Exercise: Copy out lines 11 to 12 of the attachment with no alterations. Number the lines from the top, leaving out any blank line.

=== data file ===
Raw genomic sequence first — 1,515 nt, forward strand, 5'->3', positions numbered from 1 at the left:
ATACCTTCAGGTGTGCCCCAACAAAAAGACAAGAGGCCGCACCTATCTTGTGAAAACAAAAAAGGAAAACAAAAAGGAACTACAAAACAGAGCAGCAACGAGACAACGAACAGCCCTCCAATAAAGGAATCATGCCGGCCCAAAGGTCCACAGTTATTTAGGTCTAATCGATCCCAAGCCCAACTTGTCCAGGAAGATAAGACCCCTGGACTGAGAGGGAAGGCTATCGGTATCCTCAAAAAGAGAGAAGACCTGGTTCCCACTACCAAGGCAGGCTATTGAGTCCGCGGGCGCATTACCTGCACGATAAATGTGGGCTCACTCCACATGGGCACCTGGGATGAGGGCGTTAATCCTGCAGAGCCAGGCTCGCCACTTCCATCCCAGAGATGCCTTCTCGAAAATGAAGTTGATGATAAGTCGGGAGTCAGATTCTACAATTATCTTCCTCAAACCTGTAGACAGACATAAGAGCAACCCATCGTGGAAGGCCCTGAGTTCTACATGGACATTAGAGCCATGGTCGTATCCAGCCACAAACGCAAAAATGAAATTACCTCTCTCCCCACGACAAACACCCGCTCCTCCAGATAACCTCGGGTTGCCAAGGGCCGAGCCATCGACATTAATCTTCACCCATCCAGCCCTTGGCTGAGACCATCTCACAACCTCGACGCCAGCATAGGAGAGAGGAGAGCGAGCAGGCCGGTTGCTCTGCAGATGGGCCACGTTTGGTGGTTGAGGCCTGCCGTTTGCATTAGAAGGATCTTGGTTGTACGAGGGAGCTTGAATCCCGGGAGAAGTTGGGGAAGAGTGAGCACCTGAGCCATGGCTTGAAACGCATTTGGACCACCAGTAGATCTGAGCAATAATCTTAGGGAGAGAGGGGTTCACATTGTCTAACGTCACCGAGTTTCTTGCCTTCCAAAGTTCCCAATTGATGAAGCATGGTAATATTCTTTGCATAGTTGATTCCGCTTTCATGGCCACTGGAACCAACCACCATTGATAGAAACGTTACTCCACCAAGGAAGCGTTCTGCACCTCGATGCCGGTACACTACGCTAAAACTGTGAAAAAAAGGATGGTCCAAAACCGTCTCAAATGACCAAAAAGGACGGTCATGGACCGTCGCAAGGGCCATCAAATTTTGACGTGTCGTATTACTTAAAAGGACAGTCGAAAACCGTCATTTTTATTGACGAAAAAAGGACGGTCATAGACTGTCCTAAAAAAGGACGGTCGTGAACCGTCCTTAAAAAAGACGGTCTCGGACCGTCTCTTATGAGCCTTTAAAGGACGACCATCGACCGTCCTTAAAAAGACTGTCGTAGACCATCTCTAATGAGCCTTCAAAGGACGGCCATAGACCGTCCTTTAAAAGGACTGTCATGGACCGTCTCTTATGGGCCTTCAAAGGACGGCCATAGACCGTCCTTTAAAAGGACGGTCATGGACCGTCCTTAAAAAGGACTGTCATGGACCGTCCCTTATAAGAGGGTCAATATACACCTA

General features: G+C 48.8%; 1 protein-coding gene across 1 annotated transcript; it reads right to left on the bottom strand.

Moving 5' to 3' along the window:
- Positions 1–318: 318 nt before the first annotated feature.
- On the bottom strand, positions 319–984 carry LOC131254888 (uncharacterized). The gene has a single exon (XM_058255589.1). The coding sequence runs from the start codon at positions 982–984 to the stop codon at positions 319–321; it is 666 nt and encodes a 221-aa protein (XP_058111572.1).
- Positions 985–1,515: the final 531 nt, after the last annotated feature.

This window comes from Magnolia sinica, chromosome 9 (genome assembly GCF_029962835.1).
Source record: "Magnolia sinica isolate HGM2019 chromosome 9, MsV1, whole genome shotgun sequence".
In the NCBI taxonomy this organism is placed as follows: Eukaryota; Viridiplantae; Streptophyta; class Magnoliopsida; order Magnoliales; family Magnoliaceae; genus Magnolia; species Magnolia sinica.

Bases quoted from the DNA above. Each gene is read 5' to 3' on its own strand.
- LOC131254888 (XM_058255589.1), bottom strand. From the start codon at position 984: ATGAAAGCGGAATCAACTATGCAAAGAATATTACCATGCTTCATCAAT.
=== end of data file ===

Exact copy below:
Bases quoted from the DNA above. Each gene is read 5' to 3' on its own strand.
- LOC131254888 (XM_058255589.1), bottom strand. From the start codon at position 984: ATGAAAGCGGAATCAACTATGCAAAGAATATTACCATGCTTCATCAAT.